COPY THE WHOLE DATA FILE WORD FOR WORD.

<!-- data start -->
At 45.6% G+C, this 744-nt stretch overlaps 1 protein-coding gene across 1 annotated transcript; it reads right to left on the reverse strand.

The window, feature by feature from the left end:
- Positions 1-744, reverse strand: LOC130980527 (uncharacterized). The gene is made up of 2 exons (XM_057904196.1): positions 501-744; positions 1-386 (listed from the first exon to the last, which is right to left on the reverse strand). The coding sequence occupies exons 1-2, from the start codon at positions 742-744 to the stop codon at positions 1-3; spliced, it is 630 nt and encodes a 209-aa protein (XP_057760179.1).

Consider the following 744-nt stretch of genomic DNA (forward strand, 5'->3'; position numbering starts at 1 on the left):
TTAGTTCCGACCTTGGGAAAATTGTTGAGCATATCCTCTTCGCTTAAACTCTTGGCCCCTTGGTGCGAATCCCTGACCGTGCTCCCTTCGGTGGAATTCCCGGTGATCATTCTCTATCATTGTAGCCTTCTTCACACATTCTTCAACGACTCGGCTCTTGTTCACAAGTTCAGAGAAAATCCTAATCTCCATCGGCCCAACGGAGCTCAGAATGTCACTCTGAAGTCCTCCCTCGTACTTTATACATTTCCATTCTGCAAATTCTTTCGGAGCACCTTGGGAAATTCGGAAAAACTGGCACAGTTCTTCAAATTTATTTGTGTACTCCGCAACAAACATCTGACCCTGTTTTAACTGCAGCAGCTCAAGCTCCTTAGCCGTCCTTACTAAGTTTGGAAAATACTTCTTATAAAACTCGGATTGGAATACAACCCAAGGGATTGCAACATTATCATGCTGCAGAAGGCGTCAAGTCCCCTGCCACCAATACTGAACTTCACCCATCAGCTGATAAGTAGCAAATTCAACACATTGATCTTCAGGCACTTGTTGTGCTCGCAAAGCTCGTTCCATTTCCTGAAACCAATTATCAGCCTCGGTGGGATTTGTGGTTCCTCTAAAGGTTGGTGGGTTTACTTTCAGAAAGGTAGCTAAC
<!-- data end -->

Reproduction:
At 45.6% G+C, this 744-nt stretch overlaps 1 protein-coding gene across 1 annotated transcript; it reads right to left on the reverse strand.

The window, feature by feature from the left end:
- Positions 1-744, reverse strand: LOC130980527 (uncharacterized). The gene is made up of 2 exons (XM_057904196.1): positions 501-744; positions 1-386 (listed from the first exon to the last, which is right to left on the reverse strand). The coding sequence occupies exons 1-2, from the start codon at positions 742-744 to the stop codon at positions 1-3; spliced, it is 630 nt and encodes a 209-aa protein (XP_057760179.1).

Consider the following 744-nt stretch of genomic DNA (forward strand, 5'->3'; position numbering starts at 1 on the left):
TTAGTTCCGACCTTGGGAAAATTGTTGAGCATATCCTCTTCGCTTAAACTCTTGGCCCCTTGGTGCGAATCCCTGACCGTGCTCCCTTCGGTGGAATTCCCGGTGATCATTCTCTATCATTGTAGCCTTCTTCACACATTCTTCAACGACTCGGCTCTTGTTCACAAGTTCAGAGAAAATCCTAATCTCCATCGGCCCAACGGAGCTCAGAATGTCACTCTGAAGTCCTCCCTCGTACTTTATACATTTCCATTCTGCAAATTCTTTCGGAGCACCTTGGGAAATTCGGAAAAACTGGCACAGTTCTTCAAATTTATTTGTGTACTCCGCAACAAACATCTGACCCTGTTTTAACTGCAGCAGCTCAAGCTCCTTAGCCGTCCTTACTAAGTTTGGAAAATACTTCTTATAAAACTCGGATTGGAATACAACCCAAGGGATTGCAACATTATCATGCTGCAGAAGGCGTCAAGTCCCCTGCCACCAATACTGAACTTCACCCATCAGCTGATAAGTAGCAAATTCAACACATTGATCTTCAGGCACTTGTTGTGCTCGCAAAGCTCGTTCCATTTCCTGAAACCAATTATCAGCCTCGGTGGGATTTGTGGTTCCTCTAAAGGTTGGTGGGTTTACTTTCAGAAAGGTAGCTAAC